Acute Ingestion of Dietary Nitrate Does Not Enhance Running Performance in Highly-Trained Endurance Athletes

Oliver Peacock, Arnt Erik Tjønna, Philip James, Ulrik Wisløff, Nikolai Böhlke, Alan Smith, Keith Stokes, Christian Cook, Øyvind Sandbakk

Research output: Contribution to conferenceAbstractpeer-review


Dietary nitrate supplementation has been shown to reduce the oxygen cost of submaximal exercise and improve tolerance of high-intensity exercise in man. Limited data are available regarding the effects of nitrate ingestion during simulated competition, and it remains to be determined whether nitrate supplementation has performance-enhancing effects in highly-trained athletes. The present study examined the effects of acute dietary nitrate supplementation on the oxygen cost of submaximal exercise and endurance running time-trial performance in highly-trained athletes. Ten Norwegian male junior-elite cross-country skiers (maximum oxygen uptake ≈70 mL/kg/min) each completed two trials in a randomised, double-blind, cross-over design. Participants received dietary supplementation with potassium nitrate (614 mg nitrate) or a nitrate-free placebo 2.5 h before performing two 5-min submaximal exercise tests on a treadmill at 10 km/h (≈55% of maximum oxygen uptake) and 14 km/h (≈75% of maximum oxygen uptake), followed by a 5-km running time-trial on an indoor track. Ozone-based chemiluminescence was employed for plasma detection of nitric oxide metabolites. A paired two-tailed t-test was used to identify difference between means and a two-way general linear model for repeated measures (treatment x time) was used to identify differences over time. Data are means ± standard deviation and statistical significance was set at the 0.05 level. Plasma nitrite concentrations were higher after nitrate supplementation (325 ± 95 nmol/L) compared with placebo (143 ± 59 nmol/L, p<0.001). There was no significant difference in 5-km time-trial performance between nitrate (1005 ± 53 s) and placebo treatments (996 ± 49 s, p=0.124). The oxygen cost of submaximal running was not significantly different between placebo and nitrate trials at 10 km/h (both 2.84 ± 0.34 L/min) and 14 km/h (3.89 ± 0.39 L/min versus 3.77 ± 0.62 L/min). These results suggest that acute ingestion of dietary nitrate may not represent an effective strategy for reducing the oxygen cost of submaximal exercise or for enhancing endurance running performance compared to a nitrate-free placebo in this group of highly trained athletes.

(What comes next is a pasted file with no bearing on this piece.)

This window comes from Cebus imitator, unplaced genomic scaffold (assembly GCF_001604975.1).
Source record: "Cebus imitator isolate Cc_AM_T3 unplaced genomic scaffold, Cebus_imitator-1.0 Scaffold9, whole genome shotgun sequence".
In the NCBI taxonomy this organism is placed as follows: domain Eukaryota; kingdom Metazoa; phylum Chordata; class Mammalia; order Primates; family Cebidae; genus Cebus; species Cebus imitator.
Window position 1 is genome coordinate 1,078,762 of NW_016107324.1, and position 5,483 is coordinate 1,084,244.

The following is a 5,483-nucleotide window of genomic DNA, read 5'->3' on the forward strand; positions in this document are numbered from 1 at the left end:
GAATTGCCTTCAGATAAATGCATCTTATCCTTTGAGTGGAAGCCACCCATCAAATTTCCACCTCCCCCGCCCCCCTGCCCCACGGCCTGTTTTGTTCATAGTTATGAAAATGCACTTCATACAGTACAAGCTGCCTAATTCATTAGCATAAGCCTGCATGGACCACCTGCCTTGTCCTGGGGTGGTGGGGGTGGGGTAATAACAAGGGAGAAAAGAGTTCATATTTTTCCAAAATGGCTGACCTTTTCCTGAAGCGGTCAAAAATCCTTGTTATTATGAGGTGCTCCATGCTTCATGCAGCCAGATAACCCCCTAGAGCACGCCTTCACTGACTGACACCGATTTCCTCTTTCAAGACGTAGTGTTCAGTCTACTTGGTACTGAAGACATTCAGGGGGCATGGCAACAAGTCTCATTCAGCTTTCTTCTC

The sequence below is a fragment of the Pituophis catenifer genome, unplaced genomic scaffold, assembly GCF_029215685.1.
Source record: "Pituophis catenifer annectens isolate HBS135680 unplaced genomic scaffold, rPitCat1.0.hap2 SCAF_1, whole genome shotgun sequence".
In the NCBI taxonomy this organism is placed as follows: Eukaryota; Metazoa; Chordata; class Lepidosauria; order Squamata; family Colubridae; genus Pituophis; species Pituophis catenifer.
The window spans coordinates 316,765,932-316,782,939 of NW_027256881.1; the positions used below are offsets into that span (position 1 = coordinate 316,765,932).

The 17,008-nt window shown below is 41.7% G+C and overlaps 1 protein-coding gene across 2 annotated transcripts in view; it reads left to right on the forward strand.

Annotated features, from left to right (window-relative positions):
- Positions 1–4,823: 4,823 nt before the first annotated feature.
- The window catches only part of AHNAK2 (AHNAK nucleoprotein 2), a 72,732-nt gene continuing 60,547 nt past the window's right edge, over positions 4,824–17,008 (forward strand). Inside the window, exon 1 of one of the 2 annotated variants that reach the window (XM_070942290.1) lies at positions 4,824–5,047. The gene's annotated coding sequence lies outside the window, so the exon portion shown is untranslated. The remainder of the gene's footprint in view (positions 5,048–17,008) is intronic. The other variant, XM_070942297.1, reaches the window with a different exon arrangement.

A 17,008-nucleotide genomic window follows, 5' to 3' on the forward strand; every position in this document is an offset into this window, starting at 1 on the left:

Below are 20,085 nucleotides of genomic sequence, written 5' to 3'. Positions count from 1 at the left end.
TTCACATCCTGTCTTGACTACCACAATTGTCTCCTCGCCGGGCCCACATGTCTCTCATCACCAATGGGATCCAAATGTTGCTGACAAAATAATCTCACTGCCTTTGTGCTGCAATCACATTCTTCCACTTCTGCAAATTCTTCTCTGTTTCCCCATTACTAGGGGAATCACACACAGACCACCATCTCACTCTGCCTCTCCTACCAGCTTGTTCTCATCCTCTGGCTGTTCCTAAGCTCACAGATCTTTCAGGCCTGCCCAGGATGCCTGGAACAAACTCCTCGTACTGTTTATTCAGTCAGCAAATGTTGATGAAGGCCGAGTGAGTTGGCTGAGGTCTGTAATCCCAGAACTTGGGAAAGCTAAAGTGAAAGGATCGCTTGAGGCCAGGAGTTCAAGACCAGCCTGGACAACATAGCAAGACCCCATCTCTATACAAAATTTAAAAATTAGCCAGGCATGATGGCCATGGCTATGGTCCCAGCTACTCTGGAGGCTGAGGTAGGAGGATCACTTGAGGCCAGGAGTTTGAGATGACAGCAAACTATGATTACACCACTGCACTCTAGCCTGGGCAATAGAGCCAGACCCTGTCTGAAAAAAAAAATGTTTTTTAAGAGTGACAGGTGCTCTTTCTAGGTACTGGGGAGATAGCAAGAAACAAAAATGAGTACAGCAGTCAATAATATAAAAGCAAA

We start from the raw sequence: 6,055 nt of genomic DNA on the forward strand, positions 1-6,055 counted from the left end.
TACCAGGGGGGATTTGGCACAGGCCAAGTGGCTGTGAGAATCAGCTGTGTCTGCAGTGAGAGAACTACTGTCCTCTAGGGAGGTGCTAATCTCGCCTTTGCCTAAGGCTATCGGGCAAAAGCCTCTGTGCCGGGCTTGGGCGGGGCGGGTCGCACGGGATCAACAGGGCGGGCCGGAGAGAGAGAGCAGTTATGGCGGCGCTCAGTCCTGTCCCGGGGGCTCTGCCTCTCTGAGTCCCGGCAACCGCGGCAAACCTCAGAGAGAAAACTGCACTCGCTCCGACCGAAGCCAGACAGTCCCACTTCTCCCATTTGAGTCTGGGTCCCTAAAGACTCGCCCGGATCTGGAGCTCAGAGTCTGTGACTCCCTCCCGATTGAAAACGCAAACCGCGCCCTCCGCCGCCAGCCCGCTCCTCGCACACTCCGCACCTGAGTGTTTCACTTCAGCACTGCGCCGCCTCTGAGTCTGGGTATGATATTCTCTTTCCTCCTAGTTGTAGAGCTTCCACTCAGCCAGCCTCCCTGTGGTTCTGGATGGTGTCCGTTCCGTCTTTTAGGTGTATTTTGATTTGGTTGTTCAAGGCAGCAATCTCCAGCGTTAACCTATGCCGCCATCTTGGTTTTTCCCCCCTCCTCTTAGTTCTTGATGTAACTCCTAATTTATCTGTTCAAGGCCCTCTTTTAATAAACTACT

Original languageEnglish
Publication statusPublished - 2012
EventPhysiological Society Conference - Edinburgh, UK United Kingdom
Duration: 3 Jul 2012 → …


ConferencePhysiological Society Conference
Country/TerritoryUK United Kingdom
Period3/07/12 → …


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